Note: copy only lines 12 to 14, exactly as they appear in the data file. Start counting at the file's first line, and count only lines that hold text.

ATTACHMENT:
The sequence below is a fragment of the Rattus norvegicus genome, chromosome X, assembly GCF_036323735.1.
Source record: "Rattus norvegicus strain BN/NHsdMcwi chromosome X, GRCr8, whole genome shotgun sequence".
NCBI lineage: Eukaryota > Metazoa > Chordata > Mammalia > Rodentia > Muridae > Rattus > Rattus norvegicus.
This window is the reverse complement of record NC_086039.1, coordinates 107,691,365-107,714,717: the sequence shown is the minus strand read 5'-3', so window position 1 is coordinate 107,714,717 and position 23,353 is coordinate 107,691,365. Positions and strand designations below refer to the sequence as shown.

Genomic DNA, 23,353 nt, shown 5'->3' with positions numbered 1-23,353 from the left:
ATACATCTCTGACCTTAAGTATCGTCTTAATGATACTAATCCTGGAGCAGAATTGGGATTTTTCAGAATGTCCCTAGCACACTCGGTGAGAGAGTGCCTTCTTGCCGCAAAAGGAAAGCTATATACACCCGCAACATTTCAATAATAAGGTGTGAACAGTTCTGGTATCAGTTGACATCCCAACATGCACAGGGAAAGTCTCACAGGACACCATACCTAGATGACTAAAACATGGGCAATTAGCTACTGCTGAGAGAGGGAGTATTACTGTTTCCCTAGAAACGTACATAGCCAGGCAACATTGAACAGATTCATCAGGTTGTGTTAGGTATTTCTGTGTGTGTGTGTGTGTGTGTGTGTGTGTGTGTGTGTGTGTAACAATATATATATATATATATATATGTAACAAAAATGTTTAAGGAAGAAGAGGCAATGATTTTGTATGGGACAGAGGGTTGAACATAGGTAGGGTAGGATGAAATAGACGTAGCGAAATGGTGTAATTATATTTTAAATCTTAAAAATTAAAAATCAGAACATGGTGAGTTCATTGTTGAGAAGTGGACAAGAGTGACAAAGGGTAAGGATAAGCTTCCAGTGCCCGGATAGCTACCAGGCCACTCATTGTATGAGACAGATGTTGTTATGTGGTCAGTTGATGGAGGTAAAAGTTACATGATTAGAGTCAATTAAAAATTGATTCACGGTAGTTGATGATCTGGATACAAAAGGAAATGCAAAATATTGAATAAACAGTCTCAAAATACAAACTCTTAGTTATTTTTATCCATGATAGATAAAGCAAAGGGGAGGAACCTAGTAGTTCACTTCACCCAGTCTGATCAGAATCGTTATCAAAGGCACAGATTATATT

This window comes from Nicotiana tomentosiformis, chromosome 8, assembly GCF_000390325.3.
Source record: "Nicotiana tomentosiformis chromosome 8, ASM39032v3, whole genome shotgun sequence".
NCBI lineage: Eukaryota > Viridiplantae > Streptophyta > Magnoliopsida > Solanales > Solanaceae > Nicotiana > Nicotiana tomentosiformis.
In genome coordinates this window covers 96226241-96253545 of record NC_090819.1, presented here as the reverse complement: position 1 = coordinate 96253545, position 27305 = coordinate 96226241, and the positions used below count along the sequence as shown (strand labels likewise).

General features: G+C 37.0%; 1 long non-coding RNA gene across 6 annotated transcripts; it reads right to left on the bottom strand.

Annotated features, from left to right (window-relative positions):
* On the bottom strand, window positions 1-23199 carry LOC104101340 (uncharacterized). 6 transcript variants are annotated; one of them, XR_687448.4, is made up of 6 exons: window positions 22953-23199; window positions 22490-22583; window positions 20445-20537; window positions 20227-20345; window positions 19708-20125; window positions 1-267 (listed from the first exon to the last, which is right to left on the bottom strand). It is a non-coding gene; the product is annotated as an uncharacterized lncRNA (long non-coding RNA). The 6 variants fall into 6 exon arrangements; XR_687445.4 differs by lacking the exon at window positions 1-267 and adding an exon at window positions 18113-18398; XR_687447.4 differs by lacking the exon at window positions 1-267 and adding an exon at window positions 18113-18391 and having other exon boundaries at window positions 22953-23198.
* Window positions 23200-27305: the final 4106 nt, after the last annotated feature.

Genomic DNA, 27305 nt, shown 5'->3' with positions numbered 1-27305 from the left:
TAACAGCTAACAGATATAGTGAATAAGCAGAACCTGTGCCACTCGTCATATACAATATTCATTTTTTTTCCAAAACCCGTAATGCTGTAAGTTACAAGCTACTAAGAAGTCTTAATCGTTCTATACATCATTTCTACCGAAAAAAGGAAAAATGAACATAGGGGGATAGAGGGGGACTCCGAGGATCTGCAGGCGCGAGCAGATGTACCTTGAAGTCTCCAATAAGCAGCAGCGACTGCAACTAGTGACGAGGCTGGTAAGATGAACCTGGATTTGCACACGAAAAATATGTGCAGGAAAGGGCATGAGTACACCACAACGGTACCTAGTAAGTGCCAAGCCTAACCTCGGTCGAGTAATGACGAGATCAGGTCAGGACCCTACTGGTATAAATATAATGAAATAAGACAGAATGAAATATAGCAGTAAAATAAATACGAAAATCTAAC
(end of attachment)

Annotated features, from left to right (window-relative positions):
* On the bottom strand, window positions 1-23199 carry LOC104101340 (uncharacterized). 6 transcript variants are annotated; one of them, XR_687448.4, is made up of 6 exons: window positions 22953-23199; window positions 22490-22583; window positions 20445-20537; window positions 20227-20345; window positions 19708-20125; window positions 1-267 (listed from the first exon to the last, which is right to left on the bottom strand). It is a non-coding gene; the product is annotated as an uncharacterized lncRNA (long non-coding RNA). The 6 variants fall into 6 exon arrangements; XR_687445.4 differs by lacking the exon at window positions 1-267 and adding an exon at window positions 18113-18398; XR_687447.4 differs by lacking the exon at window positions 1-267 and adding an exon at window positions 18113-18391 and having other exon boundaries at window positions 22953-23198.
* Window positions 23200-27305: the final 4106 nt, after the last annotated feature.